Business and Operations
Editorial: The Growing Pains of Going Green
June 12, 2008 By Jane Ayer
A very wise frog once lamented,
“It’s not easy being green.” Kermit, of course, was talking about his
skin colour. But the same can be said of most efforts to be more
A very wise frog once lamented, “It’s not easy being green.” Kermit, of course, was talking about his skin colour. But the same can be said of most efforts to be more environmentally friendly.
While putting this issue together, I had a long conversation with American bakery owner Maury Rubin (you can read the interview for yourself in our Final Proof column). Rubin opened New York’s City Bakery in 1990, a business that had quietly (and on its own dime) put into place a number of green initiatives over the years, from composting to recycling. While building a second City Bakery in Los Angeles, Rubin says he encountered nothing but resistance from the builder towards any green or environmental aspects he wanted to incorporate into the site. He was so frustrated with the entire process that he made a promise to himself to create a business that was entirely green. A few months later, he kept that promise, and Birdbath, Neighborhood Green Bakery opened its doors for the first time, with walls made of wheat, flooring made out of cork, and staff outfitted in hemp, linen and vintage uniforms. Even after succeeding in building a business that is virtually entirely “green,” Rubin says there are still naysayers who peck away at the business and its efforts.
“Trying to do something good for the earth right now is such a damned if you do and damned if you don’t process. There are so few decisions that we know are absolutely right. If you do this, you’re going to save energy there, but that’s going to create more energy use over there,” he says. “It’s really easy to be a naysayer about this. We’re saying, ‘Look, we’re bakers, we’re citizens of the earth, and the earth is in trouble.’”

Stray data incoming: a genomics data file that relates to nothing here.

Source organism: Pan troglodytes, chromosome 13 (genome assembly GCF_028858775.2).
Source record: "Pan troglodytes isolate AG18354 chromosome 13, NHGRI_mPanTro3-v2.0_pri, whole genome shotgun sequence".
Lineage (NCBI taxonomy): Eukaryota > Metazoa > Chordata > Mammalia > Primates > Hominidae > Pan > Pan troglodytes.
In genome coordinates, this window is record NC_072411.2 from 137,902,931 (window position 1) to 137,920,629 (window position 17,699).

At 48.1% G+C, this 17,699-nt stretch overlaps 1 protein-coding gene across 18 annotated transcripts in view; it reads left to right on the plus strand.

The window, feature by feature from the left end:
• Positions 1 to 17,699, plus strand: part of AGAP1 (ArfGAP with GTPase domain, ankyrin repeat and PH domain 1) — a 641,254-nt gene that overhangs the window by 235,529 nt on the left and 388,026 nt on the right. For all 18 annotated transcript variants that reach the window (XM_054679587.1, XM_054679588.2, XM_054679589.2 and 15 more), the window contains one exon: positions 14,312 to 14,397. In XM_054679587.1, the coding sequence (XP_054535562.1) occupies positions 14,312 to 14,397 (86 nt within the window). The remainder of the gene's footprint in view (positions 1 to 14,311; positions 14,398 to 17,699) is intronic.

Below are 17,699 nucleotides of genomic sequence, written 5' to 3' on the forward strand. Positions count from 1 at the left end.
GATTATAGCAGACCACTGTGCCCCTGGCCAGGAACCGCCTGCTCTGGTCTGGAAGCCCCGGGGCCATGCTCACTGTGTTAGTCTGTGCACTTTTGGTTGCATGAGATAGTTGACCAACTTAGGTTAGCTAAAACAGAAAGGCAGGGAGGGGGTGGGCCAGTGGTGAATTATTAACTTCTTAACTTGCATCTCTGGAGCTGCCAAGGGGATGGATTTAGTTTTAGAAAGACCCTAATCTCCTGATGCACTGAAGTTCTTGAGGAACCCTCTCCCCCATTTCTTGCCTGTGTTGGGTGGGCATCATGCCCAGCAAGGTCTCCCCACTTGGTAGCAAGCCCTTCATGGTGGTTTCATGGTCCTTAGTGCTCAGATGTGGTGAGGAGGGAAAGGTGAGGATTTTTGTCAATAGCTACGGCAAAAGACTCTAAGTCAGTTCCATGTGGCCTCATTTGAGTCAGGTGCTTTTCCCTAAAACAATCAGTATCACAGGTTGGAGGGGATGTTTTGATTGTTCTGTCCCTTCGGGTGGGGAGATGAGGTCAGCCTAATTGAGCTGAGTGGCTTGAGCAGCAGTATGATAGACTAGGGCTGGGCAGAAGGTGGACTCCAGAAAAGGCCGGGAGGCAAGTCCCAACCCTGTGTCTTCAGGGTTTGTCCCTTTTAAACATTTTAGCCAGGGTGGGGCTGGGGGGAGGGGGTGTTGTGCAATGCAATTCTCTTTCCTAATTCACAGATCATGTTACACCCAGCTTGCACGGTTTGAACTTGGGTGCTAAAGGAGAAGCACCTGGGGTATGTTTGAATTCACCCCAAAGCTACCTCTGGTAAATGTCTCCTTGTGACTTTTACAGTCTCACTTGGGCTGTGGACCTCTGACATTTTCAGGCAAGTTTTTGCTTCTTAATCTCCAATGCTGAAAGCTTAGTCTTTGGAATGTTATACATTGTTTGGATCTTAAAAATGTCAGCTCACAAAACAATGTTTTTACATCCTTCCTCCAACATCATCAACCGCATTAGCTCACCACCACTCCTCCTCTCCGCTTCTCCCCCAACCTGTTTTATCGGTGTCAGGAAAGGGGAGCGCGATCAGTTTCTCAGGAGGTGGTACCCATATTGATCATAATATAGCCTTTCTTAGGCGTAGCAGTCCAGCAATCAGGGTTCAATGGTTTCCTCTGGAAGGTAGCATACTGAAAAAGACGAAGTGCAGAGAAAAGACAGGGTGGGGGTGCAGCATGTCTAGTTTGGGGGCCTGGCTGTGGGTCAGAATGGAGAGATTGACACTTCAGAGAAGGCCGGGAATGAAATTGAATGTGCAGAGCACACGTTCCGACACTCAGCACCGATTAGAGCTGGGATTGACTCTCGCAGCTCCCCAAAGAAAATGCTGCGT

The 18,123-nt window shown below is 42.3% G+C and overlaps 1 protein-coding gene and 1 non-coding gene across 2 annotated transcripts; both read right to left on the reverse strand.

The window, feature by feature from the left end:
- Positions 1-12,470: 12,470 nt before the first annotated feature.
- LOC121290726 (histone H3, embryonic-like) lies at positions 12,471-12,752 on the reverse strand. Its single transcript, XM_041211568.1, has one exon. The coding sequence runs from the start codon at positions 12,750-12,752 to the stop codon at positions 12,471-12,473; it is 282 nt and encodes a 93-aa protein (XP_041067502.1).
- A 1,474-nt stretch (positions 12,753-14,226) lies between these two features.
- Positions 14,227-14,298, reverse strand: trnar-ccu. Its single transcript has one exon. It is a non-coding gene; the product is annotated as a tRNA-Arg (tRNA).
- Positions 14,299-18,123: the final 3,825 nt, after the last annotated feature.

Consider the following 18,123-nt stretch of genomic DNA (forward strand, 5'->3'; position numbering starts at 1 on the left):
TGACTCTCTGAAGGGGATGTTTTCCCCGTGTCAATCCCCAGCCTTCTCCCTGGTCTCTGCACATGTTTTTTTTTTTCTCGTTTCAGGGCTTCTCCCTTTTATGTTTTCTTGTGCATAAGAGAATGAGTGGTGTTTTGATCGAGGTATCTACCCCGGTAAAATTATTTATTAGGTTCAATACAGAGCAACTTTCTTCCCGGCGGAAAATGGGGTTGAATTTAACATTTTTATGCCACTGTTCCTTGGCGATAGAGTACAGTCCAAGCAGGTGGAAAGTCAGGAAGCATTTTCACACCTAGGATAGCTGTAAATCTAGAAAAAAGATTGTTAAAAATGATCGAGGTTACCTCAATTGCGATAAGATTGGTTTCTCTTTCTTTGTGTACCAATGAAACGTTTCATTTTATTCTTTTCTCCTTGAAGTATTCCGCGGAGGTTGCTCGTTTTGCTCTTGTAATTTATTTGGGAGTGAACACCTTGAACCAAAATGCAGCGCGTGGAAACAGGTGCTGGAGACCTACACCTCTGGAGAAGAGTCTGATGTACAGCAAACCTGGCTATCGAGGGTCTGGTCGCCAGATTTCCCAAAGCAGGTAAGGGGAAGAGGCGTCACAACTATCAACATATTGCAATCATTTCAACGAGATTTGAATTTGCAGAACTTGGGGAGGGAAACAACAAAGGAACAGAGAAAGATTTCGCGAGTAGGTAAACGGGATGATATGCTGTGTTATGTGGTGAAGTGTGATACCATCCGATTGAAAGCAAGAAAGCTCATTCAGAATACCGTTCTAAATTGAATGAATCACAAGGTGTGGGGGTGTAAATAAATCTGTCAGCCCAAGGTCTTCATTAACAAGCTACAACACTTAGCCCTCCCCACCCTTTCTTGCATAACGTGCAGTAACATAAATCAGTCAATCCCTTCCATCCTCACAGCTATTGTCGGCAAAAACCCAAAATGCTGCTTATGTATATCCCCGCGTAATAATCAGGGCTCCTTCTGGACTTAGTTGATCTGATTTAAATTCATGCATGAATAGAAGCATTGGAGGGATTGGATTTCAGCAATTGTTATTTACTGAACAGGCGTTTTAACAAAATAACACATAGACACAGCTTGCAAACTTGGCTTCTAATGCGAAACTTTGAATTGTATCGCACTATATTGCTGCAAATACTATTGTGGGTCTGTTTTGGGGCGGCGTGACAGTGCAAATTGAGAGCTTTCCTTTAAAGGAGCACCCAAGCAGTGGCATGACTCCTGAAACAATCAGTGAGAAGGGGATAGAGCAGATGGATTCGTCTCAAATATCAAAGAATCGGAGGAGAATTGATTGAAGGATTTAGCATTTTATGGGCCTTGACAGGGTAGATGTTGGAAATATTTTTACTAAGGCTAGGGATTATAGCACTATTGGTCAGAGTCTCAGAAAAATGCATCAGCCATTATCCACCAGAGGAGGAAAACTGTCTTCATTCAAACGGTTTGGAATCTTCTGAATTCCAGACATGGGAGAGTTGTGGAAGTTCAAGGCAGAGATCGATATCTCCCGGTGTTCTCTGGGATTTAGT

And because of his desire to do something about that trouble, Rubin has stuck with it. New York City now has two Birdbath bakeries, with another two in the works for the city, and one more planned for L.A.
While his motivation for creating a green bakery may come from a moral desire to do something good for the earth, Rubin is also a businessman. If Birdbath weren’t making money, Rubin wouldn’t be opening more locations. Bloggers all over the city are raving about the business, YouTube has numerous video clips featuring the bakery, and Rubin has become a darling of the local press, from alternative to mainstream. That’s some pretty good (and very free) advertising.
Rubin also recognizes he wouldn’t have a venue for realizing some of his “green” goals if the bakery didn’t have products that people want to eat.
“I would not have the leverage to do anything involving the environment if I didn’t have pastry people are just crazy about,” says Rubin. “None of this is built on an ideal, it’s an ideal that’s built on the reality that we make great stuff.”
No one ever said going green meant taking the easy street. It takes will and commitment to get there. But it can also start small, just like it did with City Bakery. It can begin with recycling, and composting, offering paper bags or reusable bags instead of plastic ones, offering incentives to anyone arriving by foot or bike.
Maury Rubin has proven that being green may not be easy, but it can certainly be rewarding – including financially. And that’s a fit with any business.
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